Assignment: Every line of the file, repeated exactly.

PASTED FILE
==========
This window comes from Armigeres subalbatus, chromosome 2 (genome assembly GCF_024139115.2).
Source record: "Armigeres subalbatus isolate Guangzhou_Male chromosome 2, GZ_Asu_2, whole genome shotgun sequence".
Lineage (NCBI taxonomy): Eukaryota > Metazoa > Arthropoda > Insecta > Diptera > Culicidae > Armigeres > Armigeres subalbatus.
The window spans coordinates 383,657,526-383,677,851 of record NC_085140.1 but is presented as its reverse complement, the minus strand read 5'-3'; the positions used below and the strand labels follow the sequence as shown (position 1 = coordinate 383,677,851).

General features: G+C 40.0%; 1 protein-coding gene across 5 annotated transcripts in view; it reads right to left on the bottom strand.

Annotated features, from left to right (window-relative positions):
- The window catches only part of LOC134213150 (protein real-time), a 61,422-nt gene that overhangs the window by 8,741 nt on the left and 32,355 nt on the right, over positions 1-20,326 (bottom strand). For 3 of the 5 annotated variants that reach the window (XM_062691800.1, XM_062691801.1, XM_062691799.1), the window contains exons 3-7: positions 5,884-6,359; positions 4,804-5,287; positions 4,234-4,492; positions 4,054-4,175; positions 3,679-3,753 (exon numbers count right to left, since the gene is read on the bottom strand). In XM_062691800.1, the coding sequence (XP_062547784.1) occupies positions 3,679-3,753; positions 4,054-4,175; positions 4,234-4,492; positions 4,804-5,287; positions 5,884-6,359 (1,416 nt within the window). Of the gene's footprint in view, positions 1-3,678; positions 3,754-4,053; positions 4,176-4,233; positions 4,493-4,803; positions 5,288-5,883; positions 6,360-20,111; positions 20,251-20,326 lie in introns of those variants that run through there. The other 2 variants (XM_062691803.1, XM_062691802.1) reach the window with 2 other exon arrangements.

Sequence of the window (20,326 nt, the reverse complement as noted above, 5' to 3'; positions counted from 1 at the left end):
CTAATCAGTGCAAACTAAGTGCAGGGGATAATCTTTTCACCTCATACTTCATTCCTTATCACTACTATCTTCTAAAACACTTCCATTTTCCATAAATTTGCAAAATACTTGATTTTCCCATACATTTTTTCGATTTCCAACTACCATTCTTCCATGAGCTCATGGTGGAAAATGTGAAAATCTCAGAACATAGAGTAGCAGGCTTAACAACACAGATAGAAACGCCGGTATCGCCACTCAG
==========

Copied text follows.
This window comes from Armigeres subalbatus, chromosome 2 (genome assembly GCF_024139115.2).
Source record: "Armigeres subalbatus isolate Guangzhou_Male chromosome 2, GZ_Asu_2, whole genome shotgun sequence".
Lineage (NCBI taxonomy): Eukaryota > Metazoa > Arthropoda > Insecta > Diptera > Culicidae > Armigeres > Armigeres subalbatus.
The window spans coordinates 383,657,526-383,677,851 of record NC_085140.1 but is presented as its reverse complement, the minus strand read 5'-3'; the positions used below and the strand labels follow the sequence as shown (position 1 = coordinate 383,677,851).

General features: G+C 40.0%; 1 protein-coding gene across 5 annotated transcripts in view; it reads right to left on the bottom strand.

Annotated features, from left to right (window-relative positions):
- The window catches only part of LOC134213150 (protein real-time), a 61,422-nt gene that overhangs the window by 8,741 nt on the left and 32,355 nt on the right, over positions 1-20,326 (bottom strand). For 3 of the 5 annotated variants that reach the window (XM_062691800.1, XM_062691801.1, XM_062691799.1), the window contains exons 3-7: positions 5,884-6,359; positions 4,804-5,287; positions 4,234-4,492; positions 4,054-4,175; positions 3,679-3,753 (exon numbers count right to left, since the gene is read on the bottom strand). In XM_062691800.1, the coding sequence (XP_062547784.1) occupies positions 3,679-3,753; positions 4,054-4,175; positions 4,234-4,492; positions 4,804-5,287; positions 5,884-6,359 (1,416 nt within the window). Of the gene's footprint in view, positions 1-3,678; positions 3,754-4,053; positions 4,176-4,233; positions 4,493-4,803; positions 5,288-5,883; positions 6,360-20,111; positions 20,251-20,326 lie in introns of those variants that run through there. The other 2 variants (XM_062691803.1, XM_062691802.1) reach the window with 2 other exon arrangements.

Sequence of the window (20,326 nt, the reverse complement as noted above, 5' to 3'; positions counted from 1 at the left end):
CTAATCAGTGCAAACTAAGTGCAGGGGATAATCTTTTCACCTCATACTTCATTCCTTATCACTACTATCTTCTAAAACACTTCCATTTTCCATAAATTTGCAAAATACTTGATTTTCCCATACATTTTTTCGATTTCCAACTACCATTCTTCCATGAGCTCATGGTGGAAAATGTGAAAATCTCAGAACATAGAGTAGCAGGCTTAACAACACAGATAGAAACGCCGGTATCGCCACTCAG